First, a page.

This study demonstrated that DA is geographically widespread in the continental shelf sediments of the SCB, even in the absence of a water column bloom event. These observations indicate that DA may persist in the sediment long after water column blooms end. This study also points to the importance of better characterizing the sources of DA the benthos, along with rates and mechanisms of DA degradation that may contribute to the longevity of the toxin in these environments. Monthly observations of DA in sediment and infauna also revealed that DA may be present in benthic infauna tissues, even when not detected in co-located sediment. The sources of DA to the infauna were not resolved in our study, but the consistent presence of DA in infauna may pose a risk for DA transfer to higher trophic levels. Coarse taxonomic sorting of samples also indicated that DA might accumulate differentially in across taxa and that different taxa may pose different risks for transfer to higher trophic levels. Given that differential DA accumulation may occur, it is also important to identify which benthic taxa have the greatest and most persistent tissue DA concentrations. Without this understanding, it will remain difficult to quantitatively assess bioaccumulation risk to higher trophic levels.
II. DEVELOPMENT AND VALIDATION OF A PREDICTIVE MECHANISTIC MODEL FOR HAB STUDIES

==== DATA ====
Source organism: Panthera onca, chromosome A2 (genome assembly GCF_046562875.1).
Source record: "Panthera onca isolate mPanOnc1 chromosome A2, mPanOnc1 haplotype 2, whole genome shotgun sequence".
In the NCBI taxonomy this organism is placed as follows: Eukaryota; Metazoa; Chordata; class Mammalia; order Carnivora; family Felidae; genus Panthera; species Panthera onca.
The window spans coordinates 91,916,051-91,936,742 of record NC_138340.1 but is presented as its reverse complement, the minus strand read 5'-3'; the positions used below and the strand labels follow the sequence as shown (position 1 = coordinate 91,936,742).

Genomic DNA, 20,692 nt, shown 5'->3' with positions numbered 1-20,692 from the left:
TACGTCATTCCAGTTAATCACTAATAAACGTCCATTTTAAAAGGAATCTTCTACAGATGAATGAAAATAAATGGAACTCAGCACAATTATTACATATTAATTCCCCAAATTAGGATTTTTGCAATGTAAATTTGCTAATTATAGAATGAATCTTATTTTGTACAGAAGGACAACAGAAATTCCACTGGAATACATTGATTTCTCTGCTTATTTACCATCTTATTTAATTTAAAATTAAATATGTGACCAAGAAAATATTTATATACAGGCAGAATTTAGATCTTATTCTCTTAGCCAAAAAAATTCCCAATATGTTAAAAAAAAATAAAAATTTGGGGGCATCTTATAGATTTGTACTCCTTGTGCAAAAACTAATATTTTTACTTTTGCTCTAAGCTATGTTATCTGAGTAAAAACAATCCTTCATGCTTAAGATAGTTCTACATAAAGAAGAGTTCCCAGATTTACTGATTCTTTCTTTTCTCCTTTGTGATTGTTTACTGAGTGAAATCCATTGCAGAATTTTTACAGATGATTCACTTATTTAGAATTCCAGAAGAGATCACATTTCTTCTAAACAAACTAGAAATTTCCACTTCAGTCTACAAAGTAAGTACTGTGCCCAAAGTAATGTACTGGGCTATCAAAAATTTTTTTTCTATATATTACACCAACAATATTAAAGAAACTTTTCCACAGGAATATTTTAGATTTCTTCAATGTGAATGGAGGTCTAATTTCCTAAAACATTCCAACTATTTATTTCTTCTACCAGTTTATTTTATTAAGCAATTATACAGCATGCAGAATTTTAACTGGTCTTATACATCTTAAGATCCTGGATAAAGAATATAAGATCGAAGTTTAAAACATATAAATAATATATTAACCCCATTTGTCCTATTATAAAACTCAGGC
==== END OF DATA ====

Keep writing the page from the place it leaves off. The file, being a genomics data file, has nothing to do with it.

Main publications: Renault et al., 2021, Progress in Oceanography; Deutsch et al., 2021, Progress in Oceanography.
With funding from NOAA and the California Ocean Protection Council, we developed a state-of-the-art Earth systems model for the California Current System (CCS), incorporating both physical and biogeochemical components. The physical model consists of the Regional Ocean Modeling System (ROMS), with a series of advances to improve representation of small-scale coastal circulation, including high-resolution atmospheric forcing, wind drop-off and current feedbacks on surface stress. The biogeochemical component employs the Biogeochemical Elemental Cycling (BEC) model, comprising multiple phytoplankton functional groups, zooplankton, and the cycles of carbon, alkalinity, nutrients (N, P, Si, Fe), and oxygen. As part of prior work, we built a series of nested domains, from coastwide mesoscale-resolving (4-km horizontal resolution), to nearshore submesoscale-permitting (1-km), to very nearshore submesoscale resolving (300-m) configurations that allows inclusion of terrestrial inputs from rivers and POTW. Prior work with ROMS-BEC built on a series of nested domains, from coastwide mesoscale-resolving (4-km horizontal resolution), to nearshore submesoscale-permitting (1-km), to very nearshore submesoscale resolving (300-m) configurations. Analysis of two decades of simulations (1997-2017) demonstrated excellent consistency with observations from large to local scales for both the physical and biogeochemical states (Renault et al., 2020; Deutsch et al., 2021). Submesoscale-permitting simulations also showed dramatic intensification and variability on the shelf (Kessouri et al., 2020), and emergence of local hotspots of enhanced OA and oxygen loss (Damien et al. 2023, see also Section 3.1).